My OH recently brought something ‘extra’ back from the supermarket.
“I’ve got you the new Sophie Kinsella book!” he cried, holding Finding Audrey aloft, with great pride.
I didn’t like to burst his bubble – or seem ungrateful – by pointing out that it was actually a Young Adult novel (her first) and therefore, probably, in truth, not top of my reading list.
So, I read it anyway. It made me laugh, it made me cry, I really enjoyed it! (And the great thing about YA novels is, they’re usually not as long as ‘adult’ novels, so you can zip through them! Bonus!)
It made me realise that I’ve read quite a few YA novels and enjoyed them (Harry Potter, of course – and John Green’s The Fault in Our Stars, the Twilight series and The Hunger Games).
If you’ve written – or are writing – a YA novel, you might be interested in the Fish YA Novel competition here – closing date 30th October 2015.
When I taught some ‘writing for young adults’ last term, these were some of the tips I gave the class:
• You must be in the HEAD of a teenager to write YA fiction. Don’t write as an adult looking back.
• Make sure your character’s age suits your audience. Teenagers and children will read ‘up’ (about children older than themselves) but not down.
• Go steady with teenage ‘jargon/slang’. (Throw in too many ‘sicks’ and ‘feels’ and your novel will not only soon date – you might get it wrong!)
• There are no limits. You can and should deal with dark topics. YA novels have been written about sex, pregnancy, suicide, abuse, school shootings, cancer, death, drunk driving, incest, bullying, rape, murder (BUT offer a kernel of hope at the end).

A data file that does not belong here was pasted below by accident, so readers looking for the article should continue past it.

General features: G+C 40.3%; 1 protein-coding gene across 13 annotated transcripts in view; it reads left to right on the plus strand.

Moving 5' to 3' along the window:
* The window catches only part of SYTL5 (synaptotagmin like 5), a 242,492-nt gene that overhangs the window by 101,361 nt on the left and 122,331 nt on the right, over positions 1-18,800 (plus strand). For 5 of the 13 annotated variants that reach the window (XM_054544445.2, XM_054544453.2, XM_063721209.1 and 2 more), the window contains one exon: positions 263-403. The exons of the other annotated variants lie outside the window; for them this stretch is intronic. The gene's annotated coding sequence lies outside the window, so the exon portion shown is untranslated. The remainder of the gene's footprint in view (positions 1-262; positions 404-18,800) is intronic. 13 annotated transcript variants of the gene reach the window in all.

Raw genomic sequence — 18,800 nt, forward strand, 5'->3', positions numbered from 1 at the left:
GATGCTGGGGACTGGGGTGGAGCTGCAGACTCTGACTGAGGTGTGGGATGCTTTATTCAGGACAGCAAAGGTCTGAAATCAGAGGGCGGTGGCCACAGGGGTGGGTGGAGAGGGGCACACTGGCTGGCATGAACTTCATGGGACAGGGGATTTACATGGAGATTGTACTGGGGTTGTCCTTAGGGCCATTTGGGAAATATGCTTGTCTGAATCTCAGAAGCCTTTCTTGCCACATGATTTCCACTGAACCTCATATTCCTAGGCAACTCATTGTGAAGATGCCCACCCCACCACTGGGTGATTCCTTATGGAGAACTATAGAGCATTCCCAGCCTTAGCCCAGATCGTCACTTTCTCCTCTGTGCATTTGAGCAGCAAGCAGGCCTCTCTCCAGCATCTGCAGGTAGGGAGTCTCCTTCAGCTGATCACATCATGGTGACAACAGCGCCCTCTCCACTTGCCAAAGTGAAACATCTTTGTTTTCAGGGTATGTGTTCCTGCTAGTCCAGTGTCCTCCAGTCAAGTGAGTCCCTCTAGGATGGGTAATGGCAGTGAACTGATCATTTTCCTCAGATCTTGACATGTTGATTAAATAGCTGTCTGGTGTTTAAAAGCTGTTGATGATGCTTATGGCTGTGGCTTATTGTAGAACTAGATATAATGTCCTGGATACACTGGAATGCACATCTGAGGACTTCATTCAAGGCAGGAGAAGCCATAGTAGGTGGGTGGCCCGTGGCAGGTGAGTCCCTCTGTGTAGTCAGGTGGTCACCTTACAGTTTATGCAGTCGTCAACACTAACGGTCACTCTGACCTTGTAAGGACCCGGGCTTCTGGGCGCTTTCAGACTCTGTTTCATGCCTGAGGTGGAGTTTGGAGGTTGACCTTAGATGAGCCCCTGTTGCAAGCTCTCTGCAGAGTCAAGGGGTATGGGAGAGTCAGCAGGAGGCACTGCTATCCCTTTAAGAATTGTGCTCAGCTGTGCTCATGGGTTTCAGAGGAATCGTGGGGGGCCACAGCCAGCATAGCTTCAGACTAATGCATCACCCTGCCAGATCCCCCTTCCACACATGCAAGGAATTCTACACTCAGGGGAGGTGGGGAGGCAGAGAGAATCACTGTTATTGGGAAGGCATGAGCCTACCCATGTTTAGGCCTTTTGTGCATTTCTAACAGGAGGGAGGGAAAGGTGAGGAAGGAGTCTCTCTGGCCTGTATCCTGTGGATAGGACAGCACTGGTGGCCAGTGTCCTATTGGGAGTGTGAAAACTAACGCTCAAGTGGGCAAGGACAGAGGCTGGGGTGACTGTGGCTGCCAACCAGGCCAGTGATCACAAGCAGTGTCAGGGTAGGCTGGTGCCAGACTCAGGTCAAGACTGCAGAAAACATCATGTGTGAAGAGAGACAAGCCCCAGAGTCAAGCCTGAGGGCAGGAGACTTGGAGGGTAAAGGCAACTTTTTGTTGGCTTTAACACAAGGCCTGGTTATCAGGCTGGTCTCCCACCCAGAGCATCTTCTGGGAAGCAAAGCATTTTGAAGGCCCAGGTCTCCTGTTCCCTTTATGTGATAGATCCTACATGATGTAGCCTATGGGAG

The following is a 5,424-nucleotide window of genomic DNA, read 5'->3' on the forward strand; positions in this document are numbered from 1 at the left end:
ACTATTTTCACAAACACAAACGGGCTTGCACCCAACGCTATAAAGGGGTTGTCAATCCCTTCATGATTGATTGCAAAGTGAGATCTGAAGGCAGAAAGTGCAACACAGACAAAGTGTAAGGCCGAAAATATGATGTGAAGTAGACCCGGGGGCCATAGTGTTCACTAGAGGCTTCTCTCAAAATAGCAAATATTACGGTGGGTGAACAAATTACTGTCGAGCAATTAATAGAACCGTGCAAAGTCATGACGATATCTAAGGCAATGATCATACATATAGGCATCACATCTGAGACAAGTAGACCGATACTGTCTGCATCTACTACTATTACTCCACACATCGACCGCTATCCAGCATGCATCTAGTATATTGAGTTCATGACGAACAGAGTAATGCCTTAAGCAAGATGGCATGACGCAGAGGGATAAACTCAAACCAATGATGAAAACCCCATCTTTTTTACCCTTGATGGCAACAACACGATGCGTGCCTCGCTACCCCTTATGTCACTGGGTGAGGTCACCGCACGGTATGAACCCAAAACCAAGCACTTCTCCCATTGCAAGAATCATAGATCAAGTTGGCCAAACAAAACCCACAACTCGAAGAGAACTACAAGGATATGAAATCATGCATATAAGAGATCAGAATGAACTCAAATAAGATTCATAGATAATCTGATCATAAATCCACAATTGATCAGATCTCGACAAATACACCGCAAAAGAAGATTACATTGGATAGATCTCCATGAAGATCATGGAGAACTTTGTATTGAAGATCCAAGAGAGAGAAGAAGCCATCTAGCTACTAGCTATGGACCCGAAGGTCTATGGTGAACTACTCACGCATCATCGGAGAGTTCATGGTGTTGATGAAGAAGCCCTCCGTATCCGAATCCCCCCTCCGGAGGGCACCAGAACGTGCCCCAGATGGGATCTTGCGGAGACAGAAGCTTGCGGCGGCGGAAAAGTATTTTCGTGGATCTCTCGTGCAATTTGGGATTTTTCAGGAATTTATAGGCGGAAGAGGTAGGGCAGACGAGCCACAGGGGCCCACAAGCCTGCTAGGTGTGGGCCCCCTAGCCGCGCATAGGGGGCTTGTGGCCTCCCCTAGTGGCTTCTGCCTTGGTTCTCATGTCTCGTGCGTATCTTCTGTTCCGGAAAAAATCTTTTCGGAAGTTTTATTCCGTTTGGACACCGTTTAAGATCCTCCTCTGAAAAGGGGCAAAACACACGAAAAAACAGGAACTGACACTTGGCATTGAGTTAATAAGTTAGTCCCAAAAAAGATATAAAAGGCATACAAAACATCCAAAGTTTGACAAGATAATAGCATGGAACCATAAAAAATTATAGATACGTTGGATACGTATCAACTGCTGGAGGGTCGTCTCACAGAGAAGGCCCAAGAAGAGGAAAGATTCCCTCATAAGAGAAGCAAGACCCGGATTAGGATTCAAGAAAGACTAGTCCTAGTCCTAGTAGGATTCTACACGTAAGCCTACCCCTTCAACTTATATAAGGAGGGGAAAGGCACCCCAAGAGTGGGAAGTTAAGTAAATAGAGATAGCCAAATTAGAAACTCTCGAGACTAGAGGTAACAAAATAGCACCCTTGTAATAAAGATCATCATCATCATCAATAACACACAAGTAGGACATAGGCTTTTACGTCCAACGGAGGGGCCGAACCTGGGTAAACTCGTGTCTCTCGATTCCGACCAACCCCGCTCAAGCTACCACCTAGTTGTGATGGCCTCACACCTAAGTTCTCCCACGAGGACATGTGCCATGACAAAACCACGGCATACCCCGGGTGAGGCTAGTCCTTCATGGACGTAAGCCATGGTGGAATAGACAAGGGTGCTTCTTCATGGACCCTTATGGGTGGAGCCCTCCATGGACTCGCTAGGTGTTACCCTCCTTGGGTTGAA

• Nobody wants to be taught lessons when they are reading fiction – especially young adults – so avoid preaching. Teenagers have radar for lecturing/moralising and it will turn them off your book.
• In YA fiction you can lie about anything except emotions. The defining characteristic of YA literature is emotional truth.
• Write hopeful endings. In writing for young adults there still seems to be a sense of responsibility not to moralise or ‘warn’ but to allow for possibility. Let your readers believe that, in the end, the choice is theirs.
Y is also for YES. I have a tendency to say ‘yes’ to too many things (I’m just a girl who can’t say no and all that), which means I race around like a headless chicken and don’t leave myself enough time or space for writing.
I am trying to rectify that. For example, I’ve just told my class that I’m taking a break and won’t be taking the class again in September.
Z is for ZZZs.
I need my 8 hours sleep. My friend Chris will confirm this. She’s always quoting the time we were at Arvon – sharing a room – and we’d gone to bed on the first night, not too late, while others on the course were still up and chattering in a room below us.
“Isn’t it fabulous?” she said (I’m paraphrasing), “being here, with all these other writers, in this exciting location, the whole week ahead of us…?”
Then, from the bed across the room (ie: me), “Snnnnnrrrr…”
If I don’t get enough sleep, I can’t write. I sit at my desk and I just want to snooze. I wish I wasn’t like this. I wish I was one of those people who can survive on four hours sleep a night. Imagine how much more I’d get done!
Z is also for ZADIE SMITH, another British, female writer that I admire.
One of her tips is “Protect the time and space in which you write. Keep everybody away from it, even the people who are most important to you.” (Unless – I would add – they are bringing you tea).